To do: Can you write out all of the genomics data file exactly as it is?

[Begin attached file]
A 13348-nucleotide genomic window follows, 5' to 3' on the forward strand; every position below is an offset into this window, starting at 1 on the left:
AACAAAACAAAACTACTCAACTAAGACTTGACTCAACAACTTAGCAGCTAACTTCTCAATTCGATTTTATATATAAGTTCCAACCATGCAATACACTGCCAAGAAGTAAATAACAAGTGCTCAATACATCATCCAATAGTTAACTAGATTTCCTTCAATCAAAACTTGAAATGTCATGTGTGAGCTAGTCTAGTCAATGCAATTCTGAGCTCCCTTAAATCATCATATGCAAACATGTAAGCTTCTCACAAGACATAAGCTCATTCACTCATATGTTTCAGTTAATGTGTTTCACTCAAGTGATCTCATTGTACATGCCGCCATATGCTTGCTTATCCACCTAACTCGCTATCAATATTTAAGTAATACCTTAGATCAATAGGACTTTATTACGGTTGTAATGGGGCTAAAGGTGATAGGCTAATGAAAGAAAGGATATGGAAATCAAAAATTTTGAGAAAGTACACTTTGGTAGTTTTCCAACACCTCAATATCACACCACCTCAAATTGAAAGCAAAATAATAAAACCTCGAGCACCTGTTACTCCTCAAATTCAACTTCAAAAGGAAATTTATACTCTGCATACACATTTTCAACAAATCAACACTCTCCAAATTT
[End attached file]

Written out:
A 13348-nucleotide genomic window follows, 5' to 3' on the forward strand; every position below is an offset into this window, starting at 1 on the left:
AACAAAACAAAACTACTCAACTAAGACTTGACTCAACAACTTAGCAGCTAACTTCTCAATTCGATTTTATATATAAGTTCCAACCATGCAATACACTGCCAAGAAGTAAATAACAAGTGCTCAATACATCATCCAATAGTTAACTAGATTTCCTTCAATCAAAACTTGAAATGTCATGTGTGAGCTAGTCTAGTCAATGCAATTCTGAGCTCCCTTAAATCATCATATGCAAACATGTAAGCTTCTCACAAGACATAAGCTCATTCACTCATATGTTTCAGTTAATGTGTTTCACTCAAGTGATCTCATTGTACATGCCGCCATATGCTTGCTTATCCACCTAACTCGCTATCAATATTTAAGTAATACCTTAGATCAATAGGACTTTATTACGGTTGTAATGGGGCTAAAGGTGATAGGCTAATGAAAGAAAGGATATGGAAATCAAAAATTTTGAGAAAGTACACTTTGGTAGTTTTCCAACACCTCAATATCACACCACCTCAAATTGAAAGCAAAATAATAAAACCTCGAGCACCTGTTACTCCTCAAATTCAACTTCAAAAGGAAATTTATACTCTGCATACACATTTTCAACAAATCAACACTCTCCAAATTT